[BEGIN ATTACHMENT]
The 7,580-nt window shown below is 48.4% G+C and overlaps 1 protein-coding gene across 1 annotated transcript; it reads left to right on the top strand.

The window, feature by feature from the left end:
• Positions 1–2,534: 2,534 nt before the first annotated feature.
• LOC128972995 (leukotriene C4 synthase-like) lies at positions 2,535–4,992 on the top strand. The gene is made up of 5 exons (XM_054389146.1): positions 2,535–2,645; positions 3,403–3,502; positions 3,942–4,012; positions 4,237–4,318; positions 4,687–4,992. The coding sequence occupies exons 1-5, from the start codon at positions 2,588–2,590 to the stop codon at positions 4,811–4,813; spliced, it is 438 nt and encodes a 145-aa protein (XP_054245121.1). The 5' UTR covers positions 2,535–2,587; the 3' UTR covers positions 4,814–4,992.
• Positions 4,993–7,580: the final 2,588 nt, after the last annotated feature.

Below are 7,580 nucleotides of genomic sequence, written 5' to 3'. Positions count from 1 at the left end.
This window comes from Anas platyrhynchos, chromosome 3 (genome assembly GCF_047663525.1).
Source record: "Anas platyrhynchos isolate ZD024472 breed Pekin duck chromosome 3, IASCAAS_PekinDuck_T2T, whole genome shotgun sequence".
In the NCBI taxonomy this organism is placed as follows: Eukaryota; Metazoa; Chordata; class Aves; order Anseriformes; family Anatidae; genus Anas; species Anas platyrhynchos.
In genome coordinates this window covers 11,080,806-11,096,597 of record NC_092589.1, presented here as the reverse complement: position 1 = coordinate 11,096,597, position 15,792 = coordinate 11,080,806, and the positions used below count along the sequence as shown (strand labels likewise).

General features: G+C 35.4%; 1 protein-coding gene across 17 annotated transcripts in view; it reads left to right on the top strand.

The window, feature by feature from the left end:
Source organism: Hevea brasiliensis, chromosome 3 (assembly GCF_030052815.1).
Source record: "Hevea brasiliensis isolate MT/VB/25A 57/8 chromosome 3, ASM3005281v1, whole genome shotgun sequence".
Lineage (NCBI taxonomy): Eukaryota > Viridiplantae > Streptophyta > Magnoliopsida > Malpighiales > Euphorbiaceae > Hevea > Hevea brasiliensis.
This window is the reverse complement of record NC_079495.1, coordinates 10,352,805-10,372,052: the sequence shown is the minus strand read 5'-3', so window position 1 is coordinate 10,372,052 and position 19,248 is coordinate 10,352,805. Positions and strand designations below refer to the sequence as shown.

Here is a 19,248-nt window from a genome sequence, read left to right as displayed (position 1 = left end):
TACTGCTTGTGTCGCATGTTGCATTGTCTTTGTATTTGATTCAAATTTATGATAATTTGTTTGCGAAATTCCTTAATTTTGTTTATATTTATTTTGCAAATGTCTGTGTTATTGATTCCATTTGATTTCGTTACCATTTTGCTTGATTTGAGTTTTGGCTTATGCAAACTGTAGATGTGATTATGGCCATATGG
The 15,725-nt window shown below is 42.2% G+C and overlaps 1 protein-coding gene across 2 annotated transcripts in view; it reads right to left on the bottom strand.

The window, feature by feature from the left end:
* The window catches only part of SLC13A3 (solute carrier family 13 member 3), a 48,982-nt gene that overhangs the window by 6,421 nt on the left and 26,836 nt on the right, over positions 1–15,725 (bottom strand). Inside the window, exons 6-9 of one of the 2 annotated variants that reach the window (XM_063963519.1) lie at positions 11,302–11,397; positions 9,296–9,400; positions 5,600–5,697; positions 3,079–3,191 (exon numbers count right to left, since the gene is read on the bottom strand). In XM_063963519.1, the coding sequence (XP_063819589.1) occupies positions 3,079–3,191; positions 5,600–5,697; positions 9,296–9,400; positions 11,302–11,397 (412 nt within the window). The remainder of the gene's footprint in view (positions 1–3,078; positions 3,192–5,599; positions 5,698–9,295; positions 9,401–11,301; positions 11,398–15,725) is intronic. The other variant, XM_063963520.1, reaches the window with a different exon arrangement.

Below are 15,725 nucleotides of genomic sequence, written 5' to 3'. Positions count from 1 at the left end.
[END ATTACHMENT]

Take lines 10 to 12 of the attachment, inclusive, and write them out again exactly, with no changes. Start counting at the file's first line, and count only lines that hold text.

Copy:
In genome coordinates this window covers 11,080,806-11,096,597 of record NC_092589.1, presented here as the reverse complement: position 1 = coordinate 11,096,597, position 15,792 = coordinate 11,080,806, and the positions used below count along the sequence as shown (strand labels likewise).

General features: G+C 35.4%; 1 protein-coding gene across 17 annotated transcripts in view; it reads left to right on the top strand.

The window, feature by feature from the left end: